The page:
"City of Lights" project needs significant federal funds

An in-depth look at the winning Skyway design

Mike Baggerman
September 17, 2019 - 7:00 pm

Artist renderings of the "New Silos" as part of the City of Lights Proposal.


BUFFALO, N.Y. (WBEN) - SWBR Architects successfully pitched their "City of Lights" design to a group of professionals in urban planning by touting its "world class user experience" that could start immediately and provides alternatives to driving on the Skyway. The group was the winner in the seven-month Skyway design ideas competition.

In an interview with the news media, Landscape Architect Bill Price said their design will break down the barriers that separate the waterfront from the community.

"We want people to be able to take advantage of this waterfront that is being developed and has been developed by ECHDC," Price said. "This is really something that's going to let people view the skyline of the City of Buffalo in a way they've never been able to see it before. It will make you appreciate being at the end of Lake Erie, where we have not had that experience in the past."

SWBR Architect's design would remove both ends of the Skyway and use the remaining portion of the road as the "Skyway Park", which would provide panoramic views for pedestrians and cyclists along a one-mile stretch of the former Skyway. It would add 12 acres for development between the Outer Harbor and Canalside.

The Canalside end of the Skyway would include a vase-shaped bridge deck that includes an art gallery, greenhouse, plus retail, restaurants, and event spaces. The opposite end would create the "new silos", a mixed-use building with an amphitheater and food bazaar on the ground floor, a cultural and technology center on the second floor, and a boutique hotel with a green roof and observation deck on top.

There would be additional road improvements in the Skyway corridor, including streetscape projects on Louisiana Street and Hamburg Street. SWBR also designed new lift bridges and other amenities, including the "Tifft Street Extension" that could help get cars down to the waterfront.

"There's a lot of traffic," Price said. "We analyzed the total volumes as well as the peak hour volumes. We know that we can distribute all of what is currently there. We also think that over the next 20 to 30 years, that kind of commuter traffic is going to wane and dissipate. It won't be as much as people start to live in more concentrated areas of downtown, Canalside, and some of the hamlets that we're designing."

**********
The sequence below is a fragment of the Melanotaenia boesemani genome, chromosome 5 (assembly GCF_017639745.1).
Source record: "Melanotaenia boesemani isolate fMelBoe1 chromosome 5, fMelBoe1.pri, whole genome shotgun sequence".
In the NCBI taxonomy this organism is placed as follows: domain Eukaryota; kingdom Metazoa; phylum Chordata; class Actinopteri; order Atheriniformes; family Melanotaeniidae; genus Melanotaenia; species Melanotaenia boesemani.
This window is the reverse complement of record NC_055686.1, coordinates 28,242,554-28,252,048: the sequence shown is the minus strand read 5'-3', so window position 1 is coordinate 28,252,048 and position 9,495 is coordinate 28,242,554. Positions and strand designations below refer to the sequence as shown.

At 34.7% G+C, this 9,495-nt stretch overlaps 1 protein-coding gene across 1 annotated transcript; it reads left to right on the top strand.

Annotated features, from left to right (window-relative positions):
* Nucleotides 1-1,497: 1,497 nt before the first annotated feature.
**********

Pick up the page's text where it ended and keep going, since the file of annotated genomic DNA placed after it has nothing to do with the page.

All told, SWBR's design is an estimated $330-$340 million project that estimates a five-phase construction that would end in 2032.

Governor Cuomo announced $10 million to begin studies on the environmental impact.

Paying for a massive Project

Empire State Development Chairman Howard Zemsky is extremely optimistic about the project. "We've never had an opportunity like this before, in the almost 40 years that I've lived here." He said Governor Cuomo is commited to getting it done in under five years. "The time to do it is now."

Zemsky said that 80 percent of the cost of a project on the Skyway will be provided by the federal government while the remaining 20 percent will be taken care of using state tax dollars.

"The end result could cost as much as $600 million," Zemsky said.

Congressman Brian Higgins, who was in attendance at Tuesday's announcement, is optimistic that the funding can be secured for a massive project such as this.

"This is a major, major push forward and it's been a long time coming," Higgins said. "When you do waterfront development, I think the most important thing is to stick with it. Sometimes there's not going to be immediate gratification. Sometime it's going to take decades. I think this city is worth the investment."

Higgins said he will work with state officials and transportation officials to ensure the funding is secured.

"In the last ten years, we've invested more in rebuilding the bridges in Iraq and Afghanistan than we have in rebuilding America," Higgins said. "That is unacceptable. We're denying economic growth that would occur with brand new infrastructure. We should not have to settle with $30 million to rehabilitate the Skyway. That's a complete waste of money. But if you don't have a new source of funding, you're stuck with no option but to continue to invest in a troubled and dangerous structure...We will find a better way."

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